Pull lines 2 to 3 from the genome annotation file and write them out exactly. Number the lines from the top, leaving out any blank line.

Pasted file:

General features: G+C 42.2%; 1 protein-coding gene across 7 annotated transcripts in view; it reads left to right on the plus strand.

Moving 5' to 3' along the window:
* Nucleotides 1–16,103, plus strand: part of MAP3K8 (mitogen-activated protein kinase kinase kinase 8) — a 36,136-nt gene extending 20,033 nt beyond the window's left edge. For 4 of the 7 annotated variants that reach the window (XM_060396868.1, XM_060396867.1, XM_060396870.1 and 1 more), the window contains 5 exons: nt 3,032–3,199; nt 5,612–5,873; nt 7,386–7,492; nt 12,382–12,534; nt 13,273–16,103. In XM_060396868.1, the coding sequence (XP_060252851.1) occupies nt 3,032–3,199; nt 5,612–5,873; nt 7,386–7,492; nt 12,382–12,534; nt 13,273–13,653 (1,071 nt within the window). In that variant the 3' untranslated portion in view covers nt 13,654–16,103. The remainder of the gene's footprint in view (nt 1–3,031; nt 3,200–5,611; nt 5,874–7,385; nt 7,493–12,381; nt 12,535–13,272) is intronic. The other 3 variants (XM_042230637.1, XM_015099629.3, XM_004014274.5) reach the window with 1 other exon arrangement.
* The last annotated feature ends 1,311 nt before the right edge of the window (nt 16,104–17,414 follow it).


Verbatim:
Moving 5' to 3' along the window:
* Nucleotides 1–16,103, plus strand: part of MAP3K8 (mitogen-activated protein kinase kinase kinase 8) — a 36,136-nt gene extending 20,033 nt beyond the window's left edge. For 4 of the 7 annotated variants that reach the window (XM_060396868.1, XM_060396867.1, XM_060396870.1 and 1 more), the window contains 5 exons: nt 3,032–3,199; nt 5,612–5,873; nt 7,386–7,492; nt 12,382–12,534; nt 13,273–16,103. In XM_060396868.1, the coding sequence (XP_060252851.1) occupies nt 3,032–3,199; nt 5,612–5,873; nt 7,386–7,492; nt 12,382–12,534; nt 13,273–13,653 (1,071 nt within the window). In that variant the 3' untranslated portion in view covers nt 13,654–16,103. The remainder of the gene's footprint in view (nt 1–3,031; nt 3,200–5,611; nt 5,874–7,385; nt 7,493–12,381; nt 12,535–13,272) is intronic. The other 3 variants (XM_042230637.1, XM_015099629.3, XM_004014274.5) reach the window with 1 other exon arrangement.